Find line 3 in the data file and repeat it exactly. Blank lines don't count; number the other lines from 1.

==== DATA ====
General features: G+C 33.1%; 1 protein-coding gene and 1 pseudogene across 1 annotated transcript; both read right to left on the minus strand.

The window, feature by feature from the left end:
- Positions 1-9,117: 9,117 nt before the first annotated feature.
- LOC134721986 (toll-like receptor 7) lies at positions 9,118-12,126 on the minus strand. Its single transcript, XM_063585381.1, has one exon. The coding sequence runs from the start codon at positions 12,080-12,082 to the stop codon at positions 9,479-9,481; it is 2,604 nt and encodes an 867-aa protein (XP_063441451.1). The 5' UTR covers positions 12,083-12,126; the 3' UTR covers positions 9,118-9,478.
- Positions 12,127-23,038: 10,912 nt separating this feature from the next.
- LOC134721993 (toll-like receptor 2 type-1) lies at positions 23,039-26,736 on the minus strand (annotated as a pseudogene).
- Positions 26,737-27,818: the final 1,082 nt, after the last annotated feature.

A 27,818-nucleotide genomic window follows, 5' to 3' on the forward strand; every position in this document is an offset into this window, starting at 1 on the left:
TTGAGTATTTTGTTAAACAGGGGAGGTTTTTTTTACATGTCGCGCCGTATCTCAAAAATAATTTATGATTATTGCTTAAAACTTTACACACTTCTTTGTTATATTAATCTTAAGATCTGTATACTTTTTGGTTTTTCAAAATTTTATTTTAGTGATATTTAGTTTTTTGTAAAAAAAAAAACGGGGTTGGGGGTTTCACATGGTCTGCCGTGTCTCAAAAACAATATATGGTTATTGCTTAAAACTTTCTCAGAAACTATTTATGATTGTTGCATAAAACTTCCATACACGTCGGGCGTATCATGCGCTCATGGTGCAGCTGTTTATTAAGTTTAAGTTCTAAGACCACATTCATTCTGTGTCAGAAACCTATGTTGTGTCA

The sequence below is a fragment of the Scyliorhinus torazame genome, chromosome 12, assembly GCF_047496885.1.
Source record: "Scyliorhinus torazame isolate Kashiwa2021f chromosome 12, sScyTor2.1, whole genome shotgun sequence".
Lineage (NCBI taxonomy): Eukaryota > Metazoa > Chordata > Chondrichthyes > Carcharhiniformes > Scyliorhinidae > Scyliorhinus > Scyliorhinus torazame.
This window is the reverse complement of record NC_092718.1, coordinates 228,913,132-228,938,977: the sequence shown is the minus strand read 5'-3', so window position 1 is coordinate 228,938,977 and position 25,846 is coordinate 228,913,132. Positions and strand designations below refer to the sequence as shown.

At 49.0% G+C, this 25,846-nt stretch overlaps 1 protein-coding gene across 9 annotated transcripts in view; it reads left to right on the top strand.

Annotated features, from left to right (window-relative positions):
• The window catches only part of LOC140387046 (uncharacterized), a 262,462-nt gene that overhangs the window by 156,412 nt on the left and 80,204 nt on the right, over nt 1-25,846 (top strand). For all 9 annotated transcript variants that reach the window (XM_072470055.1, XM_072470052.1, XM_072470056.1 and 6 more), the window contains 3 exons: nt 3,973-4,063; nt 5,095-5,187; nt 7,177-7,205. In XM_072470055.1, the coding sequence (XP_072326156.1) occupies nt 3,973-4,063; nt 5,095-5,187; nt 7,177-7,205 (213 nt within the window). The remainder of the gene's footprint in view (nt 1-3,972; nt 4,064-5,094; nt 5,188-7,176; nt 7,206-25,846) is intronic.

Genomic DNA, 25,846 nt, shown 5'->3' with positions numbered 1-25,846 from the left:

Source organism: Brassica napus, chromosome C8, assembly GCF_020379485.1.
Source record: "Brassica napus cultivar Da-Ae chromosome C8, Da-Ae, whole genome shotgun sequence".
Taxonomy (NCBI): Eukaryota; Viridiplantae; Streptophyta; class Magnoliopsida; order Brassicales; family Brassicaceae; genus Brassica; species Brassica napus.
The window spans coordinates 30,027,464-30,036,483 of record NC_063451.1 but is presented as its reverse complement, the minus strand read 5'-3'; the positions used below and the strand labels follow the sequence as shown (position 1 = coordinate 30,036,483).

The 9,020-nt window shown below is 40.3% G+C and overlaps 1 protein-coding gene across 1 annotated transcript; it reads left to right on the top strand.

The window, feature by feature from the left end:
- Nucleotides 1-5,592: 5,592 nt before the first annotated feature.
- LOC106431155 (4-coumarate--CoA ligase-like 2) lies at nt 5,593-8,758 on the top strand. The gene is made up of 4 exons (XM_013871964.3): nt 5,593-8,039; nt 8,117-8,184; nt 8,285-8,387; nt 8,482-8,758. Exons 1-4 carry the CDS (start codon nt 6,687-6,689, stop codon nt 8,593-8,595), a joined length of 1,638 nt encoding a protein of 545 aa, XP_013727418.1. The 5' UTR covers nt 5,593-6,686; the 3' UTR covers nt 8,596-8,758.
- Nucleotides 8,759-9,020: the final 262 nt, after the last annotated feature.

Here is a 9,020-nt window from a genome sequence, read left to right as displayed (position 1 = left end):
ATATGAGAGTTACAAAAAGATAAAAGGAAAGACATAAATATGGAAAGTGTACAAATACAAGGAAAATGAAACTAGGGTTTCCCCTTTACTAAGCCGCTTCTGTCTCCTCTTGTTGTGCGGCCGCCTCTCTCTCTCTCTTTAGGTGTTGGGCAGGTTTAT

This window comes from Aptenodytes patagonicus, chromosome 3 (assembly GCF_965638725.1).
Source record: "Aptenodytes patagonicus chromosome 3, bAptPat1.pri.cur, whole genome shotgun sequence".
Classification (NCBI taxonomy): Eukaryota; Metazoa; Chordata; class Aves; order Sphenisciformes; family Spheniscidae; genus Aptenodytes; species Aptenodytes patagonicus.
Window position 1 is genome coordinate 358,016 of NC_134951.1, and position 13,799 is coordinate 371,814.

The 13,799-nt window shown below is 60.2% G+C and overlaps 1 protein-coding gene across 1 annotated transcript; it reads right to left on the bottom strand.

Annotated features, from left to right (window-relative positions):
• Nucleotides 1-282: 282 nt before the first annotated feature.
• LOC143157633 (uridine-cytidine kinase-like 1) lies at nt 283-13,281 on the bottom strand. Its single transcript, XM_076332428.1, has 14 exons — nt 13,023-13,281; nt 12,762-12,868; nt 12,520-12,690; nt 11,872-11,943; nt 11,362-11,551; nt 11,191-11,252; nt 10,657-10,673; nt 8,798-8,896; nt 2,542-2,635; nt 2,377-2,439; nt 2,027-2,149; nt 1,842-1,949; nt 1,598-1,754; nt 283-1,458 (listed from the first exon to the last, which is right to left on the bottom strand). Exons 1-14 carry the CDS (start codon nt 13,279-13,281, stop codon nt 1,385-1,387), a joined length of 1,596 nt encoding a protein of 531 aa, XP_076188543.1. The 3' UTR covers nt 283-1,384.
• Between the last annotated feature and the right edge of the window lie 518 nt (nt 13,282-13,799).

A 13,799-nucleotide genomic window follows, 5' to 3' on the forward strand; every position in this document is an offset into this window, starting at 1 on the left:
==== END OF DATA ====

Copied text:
- Positions 1-9,117: 9,117 nt before the first annotated feature.